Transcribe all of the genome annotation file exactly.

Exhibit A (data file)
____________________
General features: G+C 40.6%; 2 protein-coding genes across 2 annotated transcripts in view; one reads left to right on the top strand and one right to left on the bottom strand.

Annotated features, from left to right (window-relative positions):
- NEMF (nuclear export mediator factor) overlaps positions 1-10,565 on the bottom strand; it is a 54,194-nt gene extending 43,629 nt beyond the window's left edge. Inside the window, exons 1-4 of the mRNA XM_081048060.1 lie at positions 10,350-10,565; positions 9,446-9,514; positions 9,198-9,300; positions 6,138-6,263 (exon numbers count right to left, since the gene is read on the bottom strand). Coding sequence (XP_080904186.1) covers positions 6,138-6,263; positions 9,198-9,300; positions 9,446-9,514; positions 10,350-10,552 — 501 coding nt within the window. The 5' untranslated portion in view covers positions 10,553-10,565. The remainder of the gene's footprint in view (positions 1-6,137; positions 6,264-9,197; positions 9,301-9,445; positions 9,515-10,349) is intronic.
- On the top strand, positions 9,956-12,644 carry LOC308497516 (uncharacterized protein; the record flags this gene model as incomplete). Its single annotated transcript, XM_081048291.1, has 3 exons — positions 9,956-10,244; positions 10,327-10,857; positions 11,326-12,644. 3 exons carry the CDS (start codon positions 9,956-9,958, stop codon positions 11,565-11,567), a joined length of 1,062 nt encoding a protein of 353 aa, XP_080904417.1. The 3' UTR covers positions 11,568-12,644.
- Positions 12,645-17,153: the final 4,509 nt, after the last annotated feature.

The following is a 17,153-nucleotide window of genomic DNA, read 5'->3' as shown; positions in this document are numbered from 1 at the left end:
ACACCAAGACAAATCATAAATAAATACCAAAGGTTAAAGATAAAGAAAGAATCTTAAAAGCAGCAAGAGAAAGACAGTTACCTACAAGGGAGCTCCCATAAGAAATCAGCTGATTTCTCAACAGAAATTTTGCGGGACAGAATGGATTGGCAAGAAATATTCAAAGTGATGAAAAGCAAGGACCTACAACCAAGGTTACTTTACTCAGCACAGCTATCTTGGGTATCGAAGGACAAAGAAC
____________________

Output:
General features: G+C 40.6%; 2 protein-coding genes across 2 annotated transcripts in view; one reads left to right on the top strand and one right to left on the bottom strand.

Annotated features, from left to right (window-relative positions):
- NEMF (nuclear export mediator factor) overlaps positions 1-10,565 on the bottom strand; it is a 54,194-nt gene extending 43,629 nt beyond the window's left edge. Inside the window, exons 1-4 of the mRNA XM_081048060.1 lie at positions 10,350-10,565; positions 9,446-9,514; positions 9,198-9,300; positions 6,138-6,263 (exon numbers count right to left, since the gene is read on the bottom strand). Coding sequence (XP_080904186.1) covers positions 6,138-6,263; positions 9,198-9,300; positions 9,446-9,514; positions 10,350-10,552 — 501 coding nt within the window. The 5' untranslated portion in view covers positions 10,553-10,565. The remainder of the gene's footprint in view (positions 1-6,137; positions 6,264-9,197; positions 9,301-9,445; positions 9,515-10,349) is intronic.
- On the top strand, positions 9,956-12,644 carry LOC308497516 (uncharacterized protein; the record flags this gene model as incomplete). Its single annotated transcript, XM_081048291.1, has 3 exons — positions 9,956-10,244; positions 10,327-10,857; positions 11,326-12,644. 3 exons carry the CDS (start codon positions 9,956-9,958, stop codon positions 11,565-11,567), a joined length of 1,062 nt encoding a protein of 353 aa, XP_080904417.1. The 3' UTR covers positions 11,568-12,644.
- Positions 12,645-17,153: the final 4,509 nt, after the last annotated feature.

The following is a 17,153-nucleotide window of genomic DNA, read 5'->3' as shown; positions in this document are numbered from 1 at the left end:
ACACCAAGACAAATCATAAATAAATACCAAAGGTTAAAGATAAAGAAAGAATCTTAAAAGCAGCAAGAGAAAGACAGTTACCTACAAGGGAGCTCCCATAAGAAATCAGCTGATTTCTCAACAGAAATTTTGCGGGACAGAATGGATTGGCAAGAAATATTCAAAGTGATGAAAAGCAAGGACCTACAACCAAGGTTACTTTACTCAGCACAGCTATCTTGGGTATCGAAGGACAAAGAAC